Walmart trialing "Associate Delivery" service

USA supermarket giant Walmart is asking employees to deliver online orders to customers on their way home from work in an attempt to close the gap with rival Amazon.

Wal-Mart Stores Inc (NYSE:WMT) is testing delivery-by-employees program in a bid to "cut shipping costs and get packages" to customers' doors "faster and more efficiently".

The program is still in test phase and only available at three stores so far - two in New Jersey and one in northwest Arkansas.

Wal-Mart's stores are within 10 miles (16 km) of 90 percent of the USA population, Lore said.

Lore called it a game-changer in Wal-Mart's ability to use its stores to move ahead in e-commerce.

Here's how it works: Trucks moving items from fulfillment centers to stores in the test areas are also taking Walmart.com orders to stores nearest the delivery address.

The opt-in program, which is app-based, enables employees to set preferences, including how many packages they can deliver, the size and weight limits of those parcels, and which days they're able to make deliveries after their work shift ends. For example, there are routing algorithms that minimize the collective distance the employees need to travel off their commutes home to make the deliveries.

Modi's Berlin visit signals Asian pivot for Merkel
From Russia, Modi will fly to Paris on June 2 evening and hold a bilateral meeting with French President Macron the next day. There are 1600 German companies active in India, and almost 600 joint ventures with Indian companies.


Wal-Mart compensates the employees for it but declined to elaborate how it works.

Here's how it works: At the end of a regular shift, an associate picks up packages from the store's backroom, loads them into his or her auto, gets directions through their phone and heads back toward home, making stops along the way.

A map Jariwala showing dots where employees live and where deliveries were going for one recent day revealed extensive overlap.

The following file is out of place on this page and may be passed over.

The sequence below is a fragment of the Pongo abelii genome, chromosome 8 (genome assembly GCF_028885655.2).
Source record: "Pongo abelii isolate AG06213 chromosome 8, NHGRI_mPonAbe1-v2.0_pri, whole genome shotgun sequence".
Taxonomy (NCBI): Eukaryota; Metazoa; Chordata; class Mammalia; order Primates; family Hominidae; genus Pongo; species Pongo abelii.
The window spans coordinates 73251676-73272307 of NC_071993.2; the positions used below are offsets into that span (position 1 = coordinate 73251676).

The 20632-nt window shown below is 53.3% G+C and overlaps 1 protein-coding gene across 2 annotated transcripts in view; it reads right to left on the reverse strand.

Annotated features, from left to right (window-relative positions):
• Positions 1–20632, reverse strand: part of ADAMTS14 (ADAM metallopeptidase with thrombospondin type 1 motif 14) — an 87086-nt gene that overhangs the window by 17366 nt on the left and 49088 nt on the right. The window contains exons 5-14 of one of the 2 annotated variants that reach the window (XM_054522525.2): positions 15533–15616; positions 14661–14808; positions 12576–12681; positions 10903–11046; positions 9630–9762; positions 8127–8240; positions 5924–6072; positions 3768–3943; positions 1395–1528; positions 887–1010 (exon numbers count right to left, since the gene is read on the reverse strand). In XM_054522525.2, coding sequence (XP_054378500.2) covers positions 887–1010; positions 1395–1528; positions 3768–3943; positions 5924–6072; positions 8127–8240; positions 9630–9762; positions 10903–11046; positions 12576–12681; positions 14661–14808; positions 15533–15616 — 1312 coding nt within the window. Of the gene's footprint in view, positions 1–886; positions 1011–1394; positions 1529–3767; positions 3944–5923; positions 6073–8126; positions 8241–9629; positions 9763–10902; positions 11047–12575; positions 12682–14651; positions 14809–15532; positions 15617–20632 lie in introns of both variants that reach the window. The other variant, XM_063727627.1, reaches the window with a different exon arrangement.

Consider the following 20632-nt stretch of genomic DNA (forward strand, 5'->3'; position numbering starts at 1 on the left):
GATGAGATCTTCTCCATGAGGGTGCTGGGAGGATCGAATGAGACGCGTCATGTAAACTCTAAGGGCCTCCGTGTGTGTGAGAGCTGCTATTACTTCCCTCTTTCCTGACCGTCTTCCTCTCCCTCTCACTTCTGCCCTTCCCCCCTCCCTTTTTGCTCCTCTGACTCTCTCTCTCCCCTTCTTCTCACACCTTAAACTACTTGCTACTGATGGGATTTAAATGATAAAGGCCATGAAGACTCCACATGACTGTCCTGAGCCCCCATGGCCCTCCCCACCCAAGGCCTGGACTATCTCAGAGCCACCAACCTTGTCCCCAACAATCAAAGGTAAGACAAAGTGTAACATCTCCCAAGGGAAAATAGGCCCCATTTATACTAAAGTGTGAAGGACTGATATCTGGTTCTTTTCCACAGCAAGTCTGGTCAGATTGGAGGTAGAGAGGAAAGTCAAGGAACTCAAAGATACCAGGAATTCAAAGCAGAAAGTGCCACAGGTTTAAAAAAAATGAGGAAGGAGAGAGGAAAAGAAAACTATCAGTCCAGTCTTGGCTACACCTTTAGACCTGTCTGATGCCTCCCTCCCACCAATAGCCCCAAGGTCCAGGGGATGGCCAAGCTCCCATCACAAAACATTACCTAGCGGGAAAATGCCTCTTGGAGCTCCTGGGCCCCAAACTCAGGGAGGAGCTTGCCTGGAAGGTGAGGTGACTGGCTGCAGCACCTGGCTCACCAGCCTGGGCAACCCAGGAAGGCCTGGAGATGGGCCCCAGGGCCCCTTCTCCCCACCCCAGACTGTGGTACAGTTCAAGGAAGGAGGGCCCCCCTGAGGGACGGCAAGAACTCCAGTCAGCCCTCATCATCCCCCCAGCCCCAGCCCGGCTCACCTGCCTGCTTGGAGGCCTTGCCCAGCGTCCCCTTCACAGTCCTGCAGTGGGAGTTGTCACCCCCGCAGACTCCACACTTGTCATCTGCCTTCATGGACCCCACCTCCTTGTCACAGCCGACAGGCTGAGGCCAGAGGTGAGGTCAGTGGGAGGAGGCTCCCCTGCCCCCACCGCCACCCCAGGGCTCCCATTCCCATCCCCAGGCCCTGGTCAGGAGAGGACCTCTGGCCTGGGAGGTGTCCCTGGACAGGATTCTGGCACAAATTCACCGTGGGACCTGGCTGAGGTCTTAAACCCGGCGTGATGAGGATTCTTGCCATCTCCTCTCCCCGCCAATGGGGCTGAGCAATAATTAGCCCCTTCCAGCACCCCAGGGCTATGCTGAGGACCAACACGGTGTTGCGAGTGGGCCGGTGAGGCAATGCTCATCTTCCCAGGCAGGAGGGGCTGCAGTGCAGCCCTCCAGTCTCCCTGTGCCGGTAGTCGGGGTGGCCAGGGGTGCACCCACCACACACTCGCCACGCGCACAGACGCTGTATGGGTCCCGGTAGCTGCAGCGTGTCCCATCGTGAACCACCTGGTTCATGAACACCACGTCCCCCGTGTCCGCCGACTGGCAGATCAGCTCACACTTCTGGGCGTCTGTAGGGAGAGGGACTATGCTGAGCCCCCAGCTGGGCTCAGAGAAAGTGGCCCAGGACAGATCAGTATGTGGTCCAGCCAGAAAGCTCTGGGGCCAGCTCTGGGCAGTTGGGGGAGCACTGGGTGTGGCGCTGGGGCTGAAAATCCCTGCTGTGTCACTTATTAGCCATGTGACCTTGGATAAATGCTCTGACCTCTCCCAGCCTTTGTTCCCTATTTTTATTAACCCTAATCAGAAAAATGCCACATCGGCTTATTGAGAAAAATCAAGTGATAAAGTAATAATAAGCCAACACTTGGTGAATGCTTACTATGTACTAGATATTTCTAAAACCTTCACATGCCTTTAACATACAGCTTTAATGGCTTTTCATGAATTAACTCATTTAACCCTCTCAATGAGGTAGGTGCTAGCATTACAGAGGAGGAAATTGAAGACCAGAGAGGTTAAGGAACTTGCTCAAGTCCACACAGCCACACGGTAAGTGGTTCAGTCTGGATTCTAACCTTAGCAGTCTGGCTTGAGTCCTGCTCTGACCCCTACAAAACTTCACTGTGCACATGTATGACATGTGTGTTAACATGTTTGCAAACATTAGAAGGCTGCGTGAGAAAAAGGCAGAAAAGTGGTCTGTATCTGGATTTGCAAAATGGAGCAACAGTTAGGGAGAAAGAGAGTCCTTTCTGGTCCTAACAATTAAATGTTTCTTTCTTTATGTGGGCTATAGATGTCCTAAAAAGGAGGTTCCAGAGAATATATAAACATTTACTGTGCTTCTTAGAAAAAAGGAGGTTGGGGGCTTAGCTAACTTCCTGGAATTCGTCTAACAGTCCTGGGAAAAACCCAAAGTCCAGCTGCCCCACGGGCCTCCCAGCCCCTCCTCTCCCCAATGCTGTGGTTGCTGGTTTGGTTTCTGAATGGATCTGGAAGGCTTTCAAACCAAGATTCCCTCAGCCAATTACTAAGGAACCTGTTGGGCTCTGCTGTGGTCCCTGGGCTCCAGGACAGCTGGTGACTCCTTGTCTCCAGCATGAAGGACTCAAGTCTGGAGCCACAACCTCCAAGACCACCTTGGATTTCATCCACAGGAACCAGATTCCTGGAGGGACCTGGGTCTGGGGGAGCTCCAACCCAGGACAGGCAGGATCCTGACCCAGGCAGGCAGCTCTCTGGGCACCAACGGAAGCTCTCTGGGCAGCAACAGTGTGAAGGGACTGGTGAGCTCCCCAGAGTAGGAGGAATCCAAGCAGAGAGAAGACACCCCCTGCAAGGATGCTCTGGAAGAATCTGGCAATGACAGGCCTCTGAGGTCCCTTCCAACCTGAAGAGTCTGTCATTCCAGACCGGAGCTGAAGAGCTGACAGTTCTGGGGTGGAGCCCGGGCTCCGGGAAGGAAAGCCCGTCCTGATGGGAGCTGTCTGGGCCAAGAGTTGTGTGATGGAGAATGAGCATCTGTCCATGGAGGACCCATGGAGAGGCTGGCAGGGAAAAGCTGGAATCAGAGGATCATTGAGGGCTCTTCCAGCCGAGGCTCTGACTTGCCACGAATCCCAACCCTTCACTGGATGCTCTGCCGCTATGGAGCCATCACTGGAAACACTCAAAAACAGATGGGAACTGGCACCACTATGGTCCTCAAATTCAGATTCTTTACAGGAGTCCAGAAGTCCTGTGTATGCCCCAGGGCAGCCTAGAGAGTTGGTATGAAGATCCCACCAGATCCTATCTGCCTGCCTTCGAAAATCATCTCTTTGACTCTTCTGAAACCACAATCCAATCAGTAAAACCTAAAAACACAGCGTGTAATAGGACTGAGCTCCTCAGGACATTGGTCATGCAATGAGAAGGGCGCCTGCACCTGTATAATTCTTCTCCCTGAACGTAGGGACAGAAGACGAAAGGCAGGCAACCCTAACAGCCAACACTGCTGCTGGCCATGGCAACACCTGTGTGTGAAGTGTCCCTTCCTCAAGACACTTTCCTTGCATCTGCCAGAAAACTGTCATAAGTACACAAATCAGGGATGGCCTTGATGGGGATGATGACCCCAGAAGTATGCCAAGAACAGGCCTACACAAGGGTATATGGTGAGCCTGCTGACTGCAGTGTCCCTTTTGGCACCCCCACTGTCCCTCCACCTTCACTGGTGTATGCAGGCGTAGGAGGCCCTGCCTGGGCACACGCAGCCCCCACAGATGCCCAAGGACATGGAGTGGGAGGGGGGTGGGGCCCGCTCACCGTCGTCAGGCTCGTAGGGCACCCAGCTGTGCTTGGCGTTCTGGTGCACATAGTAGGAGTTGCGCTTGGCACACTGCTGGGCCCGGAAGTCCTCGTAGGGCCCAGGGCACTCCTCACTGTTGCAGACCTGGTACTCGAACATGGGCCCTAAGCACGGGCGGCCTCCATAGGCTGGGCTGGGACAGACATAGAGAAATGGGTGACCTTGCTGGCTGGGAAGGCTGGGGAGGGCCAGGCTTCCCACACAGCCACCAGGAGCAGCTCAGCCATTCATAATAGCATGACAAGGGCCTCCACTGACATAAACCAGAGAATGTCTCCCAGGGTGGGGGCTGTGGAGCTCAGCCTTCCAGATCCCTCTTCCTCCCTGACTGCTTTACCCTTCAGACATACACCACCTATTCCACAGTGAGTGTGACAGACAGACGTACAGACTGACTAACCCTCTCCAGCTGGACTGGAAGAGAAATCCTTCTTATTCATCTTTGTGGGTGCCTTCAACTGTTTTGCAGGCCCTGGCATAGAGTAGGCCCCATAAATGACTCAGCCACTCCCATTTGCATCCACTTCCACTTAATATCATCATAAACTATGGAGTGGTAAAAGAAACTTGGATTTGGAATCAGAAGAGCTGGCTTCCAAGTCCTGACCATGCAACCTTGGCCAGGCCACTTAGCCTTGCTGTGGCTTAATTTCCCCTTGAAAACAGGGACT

Under the plan, associates will deliver some orders on their way home using their own vehicles. Expect Walmart to expand it rapidly, and other retailers to watch closely and follow suit. Lore is the former CEO of e-commerce startup Jet.com, which was acquired previous year by Walmart for $3.5 billion to take on Amazon. However, company officials say e-commerce is still a relatively small part of overall sales. The tower allows customers, who choose to order something online and have it sent to a store, to pickup their purchase seamlessly, company spokeswoman Anne Hatfield told TheStreet. Walmart operates 4,962 stores in the USA that total 789.6 million square feet. And we can completely believe that Walmart will make the additional pay for deliveries fair to workers.

At Walmart, Lore has tapped Walmart's massive brick-and-mortar infrastructure to further speed up shipping times.

The concept is brilliant in its simplicity: Ship online orders to stores ... for delivery by sales associates.

In January, the company started offering a free two-day delivery service for orders $35 and over - a direct shot at Amazon Prime's free two-day shipping program offered through a $99-per-year membership free. Still, the final delivery step to a customer's home - what the industry refers to as the "last mile" - "makes up the lion's share of fulfillment costs", Jariwala said. That service is a result of the company's acquisition past year of online retailer Jet.com.

  • Delia Davidson